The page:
And here’s another.
Employee: ‘Doncaster Skip Hire, this is Louise.’
Caller: ‘Hi, I need to hire a skip for the weekend.’
Employee: ‘Certainly sir, we can help you with that. May I take your name please?’
So, which of the two conversations was the better way to answer the phone? That’s right, the second – why? Firstly, the employee immediately introduced the business and herself to let the caller know they’ve called the right number, secondly, she didn’t bother with ‘How can I help you?’, which is unnecessary since it’s assumed that they are there to help, and thirdly, they immediately asked the caller for their name so that they could refer to him or her by name.
The last point might not seem significant, but it’s actually a crucially important step in the process of converting callers into loyal customers because it immediately places the caller at the centre of the conversation. They may be calling to enquire about your products and/or services, but the call isn’t really about you or your business, it’s all about the caller, what they need, and what your business can deliver.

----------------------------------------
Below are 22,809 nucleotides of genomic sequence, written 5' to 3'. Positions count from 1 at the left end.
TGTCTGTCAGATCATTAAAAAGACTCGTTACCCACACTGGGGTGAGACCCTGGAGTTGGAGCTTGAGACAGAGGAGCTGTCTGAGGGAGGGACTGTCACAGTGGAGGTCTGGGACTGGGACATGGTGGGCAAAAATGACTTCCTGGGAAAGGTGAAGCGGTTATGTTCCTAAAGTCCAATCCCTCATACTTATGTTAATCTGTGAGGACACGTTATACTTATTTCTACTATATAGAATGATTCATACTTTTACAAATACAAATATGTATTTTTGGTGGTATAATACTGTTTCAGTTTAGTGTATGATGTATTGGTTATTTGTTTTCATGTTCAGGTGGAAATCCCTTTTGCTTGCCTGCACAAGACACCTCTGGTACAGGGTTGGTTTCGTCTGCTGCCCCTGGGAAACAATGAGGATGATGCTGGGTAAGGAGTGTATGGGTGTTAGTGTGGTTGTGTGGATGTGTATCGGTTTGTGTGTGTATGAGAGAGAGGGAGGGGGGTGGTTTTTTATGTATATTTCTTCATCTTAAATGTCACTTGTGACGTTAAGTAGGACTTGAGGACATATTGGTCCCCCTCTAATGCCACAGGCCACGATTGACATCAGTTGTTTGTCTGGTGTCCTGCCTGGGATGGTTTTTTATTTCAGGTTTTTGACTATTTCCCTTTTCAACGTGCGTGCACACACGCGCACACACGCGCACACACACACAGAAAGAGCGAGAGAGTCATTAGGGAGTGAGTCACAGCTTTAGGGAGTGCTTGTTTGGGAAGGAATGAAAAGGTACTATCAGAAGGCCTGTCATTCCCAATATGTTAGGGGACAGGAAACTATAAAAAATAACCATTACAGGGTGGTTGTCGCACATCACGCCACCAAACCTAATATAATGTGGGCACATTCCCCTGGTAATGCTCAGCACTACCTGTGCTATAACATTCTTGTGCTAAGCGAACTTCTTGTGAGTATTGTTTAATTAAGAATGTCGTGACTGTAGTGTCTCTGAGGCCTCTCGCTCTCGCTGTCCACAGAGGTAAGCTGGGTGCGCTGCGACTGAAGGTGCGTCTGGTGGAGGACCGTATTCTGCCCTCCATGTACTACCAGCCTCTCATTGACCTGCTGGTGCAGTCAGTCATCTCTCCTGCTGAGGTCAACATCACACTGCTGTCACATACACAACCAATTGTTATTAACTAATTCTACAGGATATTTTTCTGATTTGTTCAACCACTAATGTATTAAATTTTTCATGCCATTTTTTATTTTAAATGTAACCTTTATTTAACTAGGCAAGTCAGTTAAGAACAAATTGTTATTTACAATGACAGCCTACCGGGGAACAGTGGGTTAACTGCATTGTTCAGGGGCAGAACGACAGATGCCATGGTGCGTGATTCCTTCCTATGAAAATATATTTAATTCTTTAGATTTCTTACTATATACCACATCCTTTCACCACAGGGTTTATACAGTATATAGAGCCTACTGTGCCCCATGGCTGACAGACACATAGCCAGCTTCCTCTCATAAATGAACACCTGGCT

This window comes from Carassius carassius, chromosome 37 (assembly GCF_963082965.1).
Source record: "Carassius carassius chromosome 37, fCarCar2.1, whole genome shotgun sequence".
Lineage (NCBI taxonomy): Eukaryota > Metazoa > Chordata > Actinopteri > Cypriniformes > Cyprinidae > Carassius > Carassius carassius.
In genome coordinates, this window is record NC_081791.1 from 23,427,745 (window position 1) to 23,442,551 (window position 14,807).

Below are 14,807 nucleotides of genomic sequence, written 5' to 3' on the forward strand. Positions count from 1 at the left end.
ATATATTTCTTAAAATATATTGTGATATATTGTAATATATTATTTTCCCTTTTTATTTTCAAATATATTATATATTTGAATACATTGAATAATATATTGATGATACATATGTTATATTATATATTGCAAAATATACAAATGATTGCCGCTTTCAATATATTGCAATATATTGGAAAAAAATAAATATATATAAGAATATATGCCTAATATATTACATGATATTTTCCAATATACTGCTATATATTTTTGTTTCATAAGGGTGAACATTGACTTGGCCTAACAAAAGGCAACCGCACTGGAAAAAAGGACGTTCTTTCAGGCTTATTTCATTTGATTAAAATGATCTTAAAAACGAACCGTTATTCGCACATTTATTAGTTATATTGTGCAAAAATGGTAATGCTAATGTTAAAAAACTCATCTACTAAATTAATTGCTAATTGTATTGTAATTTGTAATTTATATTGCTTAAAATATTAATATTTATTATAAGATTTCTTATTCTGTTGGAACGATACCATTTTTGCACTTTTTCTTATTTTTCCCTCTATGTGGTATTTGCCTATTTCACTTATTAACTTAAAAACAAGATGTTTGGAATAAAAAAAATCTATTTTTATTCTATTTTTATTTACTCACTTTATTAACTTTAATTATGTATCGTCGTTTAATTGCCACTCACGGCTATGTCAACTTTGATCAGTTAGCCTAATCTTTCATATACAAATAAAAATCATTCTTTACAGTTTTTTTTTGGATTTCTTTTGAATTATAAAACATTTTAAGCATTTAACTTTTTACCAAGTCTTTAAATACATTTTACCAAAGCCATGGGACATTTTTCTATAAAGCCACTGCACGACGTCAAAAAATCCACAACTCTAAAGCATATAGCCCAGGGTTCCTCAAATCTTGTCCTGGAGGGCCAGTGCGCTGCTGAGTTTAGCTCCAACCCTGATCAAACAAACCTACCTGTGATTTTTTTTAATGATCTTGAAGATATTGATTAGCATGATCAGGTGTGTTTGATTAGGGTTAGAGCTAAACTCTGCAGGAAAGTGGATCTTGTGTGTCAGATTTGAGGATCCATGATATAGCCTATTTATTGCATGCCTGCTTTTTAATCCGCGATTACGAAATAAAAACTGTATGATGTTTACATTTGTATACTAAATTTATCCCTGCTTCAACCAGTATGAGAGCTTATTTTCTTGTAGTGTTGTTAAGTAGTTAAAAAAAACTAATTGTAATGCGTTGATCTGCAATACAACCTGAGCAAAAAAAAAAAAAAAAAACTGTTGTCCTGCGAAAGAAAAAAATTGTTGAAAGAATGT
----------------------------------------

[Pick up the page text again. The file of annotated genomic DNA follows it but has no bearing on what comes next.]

What’s more, using someone’s name in conversation makes them feel important, it adds a personal touch that can cement a relationship, and it can make your business stand out above the competition, thus helping your business to gain a leading edge.
Here’s a few tips.
- Consider your current telephone greetings from the perspective of a potential customer calling your phone lines for the first time.
- Develop a telephone greeting that all your employees will use when answering the phone so as to ensure message consistency.
- Monitor your employees to ensure that they are delivering the message correctly each and every time.
No one needs a great voice to deliver an outstanding telephone greeting. They simply need to speak clearly, deliver the greeting with the correct wording, take a genuine interest in the caller’s needs, and serve them to the best of their abilities.
‘It’s not what you say, but how you say it’
The content of the greeting is important and can make a significant difference to the outcome of the call, that all important initial point of contact, but are you aware that just 14 percent of the impact of the phone call is in the message and the remaining 86 percent is in your tone of voice?
This means that you have to use your tone of voice to convey the impression of engagement, concern, and sincere willingness to serve the caller, and make them the focus of your attention at that moment in time.
And it also means that when you’re bored, rushed, stressed or tired, that your emotions make themselves apparent over the phone. As your tone of voice communicates and conveys so much information to the caller, you can’t afford to leave anything to chance.
Don’t let telephone answering techniques kill your business – convert callers into loyal customers, and drive enquiries to your phone lines with confidence.